In the complex and growing business of government procurement, one thing is certain: there are a lot of rules and regulations when it comes to awarding government contracts. It’s important to adhere to all processes, especially when initially soliciting a government job.
Although many people use the terms "bid" and "proposal" interchangeably, they actually have two different, but somewhat similar definitions. Bids are used in sealed bidding purchases that usually last from 30 to 45 days from the time the procurement officer gets the specifications for the invitation to bid to when it is awarded. For requests for proposals (RFPs), where proposals are negotiated and awarded, the process can take longer, usually three to nine months or more.
For most government competitive procurements, there are four primary types of solicitations, says Kenneth Hayslette, the owner of Atlantic Beach, Fla.-based Hayslette & Associates, a company specializing in professional procurement training and consultancy. Here’s a look at what they are:
Invitation To Bid (ITB)/Invitation For Bids (IFB)
ITBs and IFBs are awarded solely on lowest responsive price (i.e. the least expensive bidder that meets the minimum requirements) and sometimes referred to as “sealed bidding.” Solicitation (ITB/IFB and RFP) postings are usually done on an agency’s website, Hayslette says, and it’s up to potential contractors to search online and find them. Bids can be found on bidnet.com, a website that showcases local, state and federal job postings, or on fbo.gov, which showcases roughly 25,000 active federal opportunities at any time. This type of bid is usually used any time the government can specify exactly what it wants, such as the purchase of a product — guns, chairs, cars, lightbulbs, tanks, etc. — or sometimes a service, in a finite quantity.
Federal projects requesting this type of bid are usually worth more than $100,000.
State and local projects usually range from $500 to $100,000. There aren’t negotiations because contracts are strictly awarded to the lowest responsive and responsible bidder.
The government’s instructions on how to prepare the Invitation To/For Bid should be very specific: the conditions for purchasing an item, the packaging delivery, shipping, payment and deadline for submitting a bid. For example, if a contract for a door is requested, it should detail exactly what is needed including the exact dimensions — height, width and size — of the wood required to create the door, which way it will swing, and the type of metal frames.
RFP / Competitive Sealed Proposals (CSP)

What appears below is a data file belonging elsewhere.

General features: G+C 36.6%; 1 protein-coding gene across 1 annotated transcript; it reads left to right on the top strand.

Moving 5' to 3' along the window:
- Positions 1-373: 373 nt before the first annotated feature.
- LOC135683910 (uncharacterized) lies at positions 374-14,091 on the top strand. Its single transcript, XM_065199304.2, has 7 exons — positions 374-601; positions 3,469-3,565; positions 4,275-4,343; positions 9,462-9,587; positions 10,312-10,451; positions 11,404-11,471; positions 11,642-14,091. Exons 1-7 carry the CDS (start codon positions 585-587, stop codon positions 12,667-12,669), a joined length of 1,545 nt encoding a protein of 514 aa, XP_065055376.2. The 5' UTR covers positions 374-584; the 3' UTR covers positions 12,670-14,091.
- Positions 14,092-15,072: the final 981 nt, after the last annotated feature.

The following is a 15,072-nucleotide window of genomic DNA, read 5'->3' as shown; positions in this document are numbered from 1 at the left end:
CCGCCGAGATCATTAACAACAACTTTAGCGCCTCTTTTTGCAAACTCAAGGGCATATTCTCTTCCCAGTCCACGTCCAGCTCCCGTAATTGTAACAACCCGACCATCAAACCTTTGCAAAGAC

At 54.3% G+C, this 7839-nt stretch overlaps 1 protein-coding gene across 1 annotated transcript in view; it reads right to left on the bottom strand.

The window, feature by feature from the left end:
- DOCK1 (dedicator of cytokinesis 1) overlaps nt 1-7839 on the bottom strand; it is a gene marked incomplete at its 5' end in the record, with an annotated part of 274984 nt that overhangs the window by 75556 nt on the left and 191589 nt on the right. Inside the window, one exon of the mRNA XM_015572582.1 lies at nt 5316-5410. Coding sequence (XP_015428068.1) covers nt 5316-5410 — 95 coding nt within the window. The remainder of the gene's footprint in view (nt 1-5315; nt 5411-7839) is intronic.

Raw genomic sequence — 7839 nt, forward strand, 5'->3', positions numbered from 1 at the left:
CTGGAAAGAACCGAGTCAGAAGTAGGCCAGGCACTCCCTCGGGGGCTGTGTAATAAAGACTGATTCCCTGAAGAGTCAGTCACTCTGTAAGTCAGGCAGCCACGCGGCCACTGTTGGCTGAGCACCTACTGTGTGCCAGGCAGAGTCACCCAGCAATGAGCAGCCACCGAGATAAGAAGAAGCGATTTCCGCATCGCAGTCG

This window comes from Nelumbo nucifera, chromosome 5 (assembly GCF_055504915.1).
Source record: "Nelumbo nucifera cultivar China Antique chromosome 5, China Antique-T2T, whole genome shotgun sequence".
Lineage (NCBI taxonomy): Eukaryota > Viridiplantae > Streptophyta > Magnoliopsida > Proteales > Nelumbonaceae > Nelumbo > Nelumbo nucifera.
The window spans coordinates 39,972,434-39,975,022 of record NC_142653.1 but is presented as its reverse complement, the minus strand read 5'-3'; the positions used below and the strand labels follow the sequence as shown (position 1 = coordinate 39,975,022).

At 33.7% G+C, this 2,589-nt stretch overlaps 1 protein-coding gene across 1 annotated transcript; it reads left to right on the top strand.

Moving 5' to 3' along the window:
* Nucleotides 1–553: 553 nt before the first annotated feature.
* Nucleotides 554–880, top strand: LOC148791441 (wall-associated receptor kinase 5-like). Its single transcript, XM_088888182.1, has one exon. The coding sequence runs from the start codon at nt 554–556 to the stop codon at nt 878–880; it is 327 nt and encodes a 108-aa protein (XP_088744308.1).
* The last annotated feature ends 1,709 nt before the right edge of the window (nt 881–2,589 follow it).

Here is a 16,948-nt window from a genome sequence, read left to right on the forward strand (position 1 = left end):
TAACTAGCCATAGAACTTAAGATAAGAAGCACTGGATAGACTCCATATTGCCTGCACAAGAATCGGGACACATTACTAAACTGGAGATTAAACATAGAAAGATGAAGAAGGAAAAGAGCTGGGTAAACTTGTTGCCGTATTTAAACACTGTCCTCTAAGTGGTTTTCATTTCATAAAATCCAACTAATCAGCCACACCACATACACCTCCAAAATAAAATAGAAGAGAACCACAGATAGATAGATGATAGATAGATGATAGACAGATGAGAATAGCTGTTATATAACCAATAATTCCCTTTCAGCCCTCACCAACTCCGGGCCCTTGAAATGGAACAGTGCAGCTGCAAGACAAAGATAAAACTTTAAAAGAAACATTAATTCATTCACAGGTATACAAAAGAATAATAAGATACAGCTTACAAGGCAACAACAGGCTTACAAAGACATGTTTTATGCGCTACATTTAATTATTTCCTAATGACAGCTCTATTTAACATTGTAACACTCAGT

RFPs and CSPs are used when a product or service is needed to solve a problem that could have multiple solutions. This format is typically used when the government wants to look beyond the overall cost to consider aspects such as the potential solutions, qualifications, experience and track record a potential proposer may offer, in addition to a competitive rate. This process is frequently used for government services where the performance of the service is as or more important than the price.
The minimum requests are specified but then it’s up to each vendor to showcase their skill set, experience and ability to go above and beyond the initial request to offer the best solution, at the best price, within the requested time schedule. Hayslette says the labor mix of supervisors to workers is also something that is considered because the government prefers to not have proposers who are top heavy in management. For example, a janitorial service would ideally have a ratio of one supervisor for every 16 to 25 workers and one manager for every four to six supervisors, Hayslette says.
Requests for Statements of Qualifications
These solicitations are less common and used when the government can only select someone by their qualifications, not by price, Hayslette says. This is usually reserved for professional services including medical, legal, architects, engineers, etc., and the price is usually negotiated after the awardee is selected.
Request for Quotes (RFQ)
RFQs are used on non-repetitive contracts below a certain agency threshold, typically less than $25,000. These contracts may be awarded on price or best value, depending upon the particular entity's rules and procedures. For example, some state governments have a bid threshold of $50,000, which means if anything is greater than $50,000 — even by a penny — that government entity must do an RFP or Invitation for Bid, Hayslette says. But if a request for quote comes in at $49,000 it can bypass the formal documentation with less stringent requirements based on low price or best value.
Government organizations at any level — be it local, state or national — must consider public accountability when choosing who will complete projects on their behalf. By understanding the solicitation process, you can take the first step toward landing a government contract.
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